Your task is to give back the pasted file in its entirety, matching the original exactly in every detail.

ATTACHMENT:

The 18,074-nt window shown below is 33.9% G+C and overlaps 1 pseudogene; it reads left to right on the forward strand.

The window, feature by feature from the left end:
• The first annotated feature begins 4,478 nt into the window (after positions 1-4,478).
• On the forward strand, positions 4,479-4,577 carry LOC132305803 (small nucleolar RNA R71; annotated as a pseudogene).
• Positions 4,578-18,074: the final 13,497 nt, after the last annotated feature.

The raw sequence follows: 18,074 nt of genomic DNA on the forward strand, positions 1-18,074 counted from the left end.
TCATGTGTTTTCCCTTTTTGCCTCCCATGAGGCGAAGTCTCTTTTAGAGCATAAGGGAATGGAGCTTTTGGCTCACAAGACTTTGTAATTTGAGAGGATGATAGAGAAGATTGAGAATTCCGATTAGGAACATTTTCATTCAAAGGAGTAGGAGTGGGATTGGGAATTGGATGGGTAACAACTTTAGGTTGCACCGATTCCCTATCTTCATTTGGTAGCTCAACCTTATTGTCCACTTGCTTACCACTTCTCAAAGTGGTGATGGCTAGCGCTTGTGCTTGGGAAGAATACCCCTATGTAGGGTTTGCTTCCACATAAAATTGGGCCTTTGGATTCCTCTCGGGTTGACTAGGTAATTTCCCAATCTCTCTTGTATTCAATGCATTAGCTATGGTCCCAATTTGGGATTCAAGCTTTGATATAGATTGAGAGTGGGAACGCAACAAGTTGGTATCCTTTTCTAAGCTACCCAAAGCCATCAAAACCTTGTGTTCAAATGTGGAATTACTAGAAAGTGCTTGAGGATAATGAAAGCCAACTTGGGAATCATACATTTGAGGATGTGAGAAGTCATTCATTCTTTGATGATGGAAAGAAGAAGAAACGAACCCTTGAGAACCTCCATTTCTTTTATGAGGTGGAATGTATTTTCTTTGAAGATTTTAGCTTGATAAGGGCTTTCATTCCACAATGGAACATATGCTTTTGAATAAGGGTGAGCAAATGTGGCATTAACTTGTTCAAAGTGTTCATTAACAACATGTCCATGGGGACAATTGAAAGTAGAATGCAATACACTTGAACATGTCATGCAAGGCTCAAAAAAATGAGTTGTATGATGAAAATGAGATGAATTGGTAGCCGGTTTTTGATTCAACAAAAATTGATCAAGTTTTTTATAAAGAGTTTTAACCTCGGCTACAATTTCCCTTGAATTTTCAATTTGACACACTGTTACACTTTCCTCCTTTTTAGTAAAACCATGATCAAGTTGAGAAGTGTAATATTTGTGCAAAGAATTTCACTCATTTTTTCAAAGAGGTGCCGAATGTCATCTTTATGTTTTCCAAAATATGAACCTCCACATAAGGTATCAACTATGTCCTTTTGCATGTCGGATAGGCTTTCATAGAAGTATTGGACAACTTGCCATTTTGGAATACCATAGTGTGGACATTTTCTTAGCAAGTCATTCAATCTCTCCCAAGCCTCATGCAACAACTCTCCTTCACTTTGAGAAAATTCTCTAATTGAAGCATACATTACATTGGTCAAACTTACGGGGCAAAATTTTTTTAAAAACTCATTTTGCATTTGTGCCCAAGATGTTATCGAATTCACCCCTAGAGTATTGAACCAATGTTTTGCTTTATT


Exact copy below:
The 18,074-nt window shown below is 33.9% G+C and overlaps 1 pseudogene; it reads left to right on the forward strand.

The window, feature by feature from the left end:
• The first annotated feature begins 4,478 nt into the window (after positions 1-4,478).
• On the forward strand, positions 4,479-4,577 carry LOC132305803 (small nucleolar RNA R71; annotated as a pseudogene).
• Positions 4,578-18,074: the final 13,497 nt, after the last annotated feature.

The raw sequence follows: 18,074 nt of genomic DNA on the forward strand, positions 1-18,074 counted from the left end.
TCATGTGTTTTCCCTTTTTGCCTCCCATGAGGCGAAGTCTCTTTTAGAGCATAAGGGAATGGAGCTTTTGGCTCACAAGACTTTGTAATTTGAGAGGATGATAGAGAAGATTGAGAATTCCGATTAGGAACATTTTCATTCAAAGGAGTAGGAGTGGGATTGGGAATTGGATGGGTAACAACTTTAGGTTGCACCGATTCCCTATCTTCATTTGGTAGCTCAACCTTATTGTCCACTTGCTTACCACTTCTCAAAGTGGTGATGGCTAGCGCTTGTGCTTGGGAAGAATACCCCTATGTAGGGTTTGCTTCCACATAAAATTGGGCCTTTGGATTCCTCTCGGGTTGACTAGGTAATTTCCCAATCTCTCTTGTATTCAATGCATTAGCTATGGTCCCAATTTGGGATTCAAGCTTTGATATAGATTGAGAGTGGGAACGCAACAAGTTGGTATCCTTTTCTAAGCTACCCAAAGCCATCAAAACCTTGTGTTCAAATGTGGAATTACTAGAAAGTGCTTGAGGATAATGAAAGCCAACTTGGGAATCATACATTTGAGGATGTGAGAAGTCATTCATTCTTTGATGATGGAAAGAAGAAGAAACGAACCCTTGAGAACCTCCATTTCTTTTATGAGGTGGAATGTATTTTCTTTGAAGATTTTAGCTTGATAAGGGCTTTCATTCCACAATGGAACATATGCTTTTGAATAAGGGTGAGCAAATGTGGCATTAACTTGTTCAAAGTGTTCATTAACAACATGTCCATGGGGACAATTGAAAGTAGAATGCAATACACTTGAACATGTCATGCAAGGCTCAAAAAAATGAGTTGTATGATGAAAATGAGATGAATTGGTAGCCGGTTTTTGATTCAACAAAAATTGATCAAGTTTTTTATAAAGAGTTTTAACCTCGGCTACAATTTCCCTTGAATTTTCAATTTGACACACTGTTACACTTTCCTCCTTTTTAGTAAAACCATGATCAAGTTGAGAAGTGTAATATTTGTGCAAAGAATTTCACTCATTTTTTCAAAGAGGTGCCGAATGTCATCTTTATGTTTTCCAAAATATGAACCTCCACATAAGGTATCAACTATGTCCTTTTGCATGTCGGATAGGCTTTCATAGAAGTATTGGACAACTTGCCATTTTGGAATACCATAGTGTGGACATTTTCTTAGCAAGTCATTCAATCTCTCCCAAGCCTCATGCAACAACTCTCCTTCACTTTGAGAAAATTCTCTAATTGAAGCATACATTACATTGGTCAAACTTACGGGGCAAAATTTTTTTAAAAACTCATTTTGCATTTGTGCCCAAGATGTTATCGAATTCACCCCTAGAGTATTGAACCAATGTTTTGCTTTATT